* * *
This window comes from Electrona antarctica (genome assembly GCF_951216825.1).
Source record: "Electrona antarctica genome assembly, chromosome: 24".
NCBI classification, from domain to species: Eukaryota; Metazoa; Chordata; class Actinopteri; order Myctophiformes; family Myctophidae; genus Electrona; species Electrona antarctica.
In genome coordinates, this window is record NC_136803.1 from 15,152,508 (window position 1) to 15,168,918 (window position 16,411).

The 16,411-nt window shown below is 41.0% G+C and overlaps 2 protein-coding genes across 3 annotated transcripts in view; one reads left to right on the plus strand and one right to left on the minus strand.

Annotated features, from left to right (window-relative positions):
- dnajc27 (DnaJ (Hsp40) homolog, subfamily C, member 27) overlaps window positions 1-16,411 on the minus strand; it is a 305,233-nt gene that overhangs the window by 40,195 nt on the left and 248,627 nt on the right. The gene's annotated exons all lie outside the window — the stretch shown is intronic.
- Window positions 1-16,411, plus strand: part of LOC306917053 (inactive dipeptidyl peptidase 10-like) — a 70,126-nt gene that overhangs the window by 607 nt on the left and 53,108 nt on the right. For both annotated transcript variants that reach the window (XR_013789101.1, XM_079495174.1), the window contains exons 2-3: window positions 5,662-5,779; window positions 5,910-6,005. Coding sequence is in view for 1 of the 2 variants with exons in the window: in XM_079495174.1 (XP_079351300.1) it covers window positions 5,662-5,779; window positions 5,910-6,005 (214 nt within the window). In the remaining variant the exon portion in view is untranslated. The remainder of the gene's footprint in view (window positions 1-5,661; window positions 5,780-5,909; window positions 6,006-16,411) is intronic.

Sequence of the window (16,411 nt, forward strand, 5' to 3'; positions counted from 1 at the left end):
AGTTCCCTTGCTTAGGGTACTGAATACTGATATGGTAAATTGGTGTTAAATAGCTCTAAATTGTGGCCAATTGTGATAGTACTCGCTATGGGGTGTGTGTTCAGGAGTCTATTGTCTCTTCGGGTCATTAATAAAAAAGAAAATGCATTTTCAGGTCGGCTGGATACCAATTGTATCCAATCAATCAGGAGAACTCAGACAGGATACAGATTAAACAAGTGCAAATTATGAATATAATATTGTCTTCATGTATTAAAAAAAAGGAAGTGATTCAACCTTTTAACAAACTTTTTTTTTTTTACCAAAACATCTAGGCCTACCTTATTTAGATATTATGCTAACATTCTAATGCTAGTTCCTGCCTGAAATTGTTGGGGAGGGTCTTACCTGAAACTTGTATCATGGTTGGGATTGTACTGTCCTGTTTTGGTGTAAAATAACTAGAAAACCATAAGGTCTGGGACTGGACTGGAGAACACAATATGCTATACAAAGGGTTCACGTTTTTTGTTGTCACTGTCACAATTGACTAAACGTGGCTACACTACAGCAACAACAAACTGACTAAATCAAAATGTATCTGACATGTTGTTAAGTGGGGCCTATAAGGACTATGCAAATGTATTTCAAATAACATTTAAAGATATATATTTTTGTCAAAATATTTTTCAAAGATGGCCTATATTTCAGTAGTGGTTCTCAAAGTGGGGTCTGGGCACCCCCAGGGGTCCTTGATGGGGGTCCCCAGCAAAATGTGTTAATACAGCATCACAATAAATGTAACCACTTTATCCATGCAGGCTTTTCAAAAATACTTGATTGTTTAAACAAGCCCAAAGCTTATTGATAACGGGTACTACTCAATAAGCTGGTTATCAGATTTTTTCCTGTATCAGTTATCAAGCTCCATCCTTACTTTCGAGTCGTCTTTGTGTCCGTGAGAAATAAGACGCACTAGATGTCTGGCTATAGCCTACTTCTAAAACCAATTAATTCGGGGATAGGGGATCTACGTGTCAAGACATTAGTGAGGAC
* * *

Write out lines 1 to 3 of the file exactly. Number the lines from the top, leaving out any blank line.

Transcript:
This window comes from Electrona antarctica (genome assembly GCF_951216825.1).
Source record: "Electrona antarctica genome assembly, chromosome: 24".
NCBI classification, from domain to species: Eukaryota; Metazoa; Chordata; class Actinopteri; order Myctophiformes; family Myctophidae; genus Electrona; species Electrona antarctica.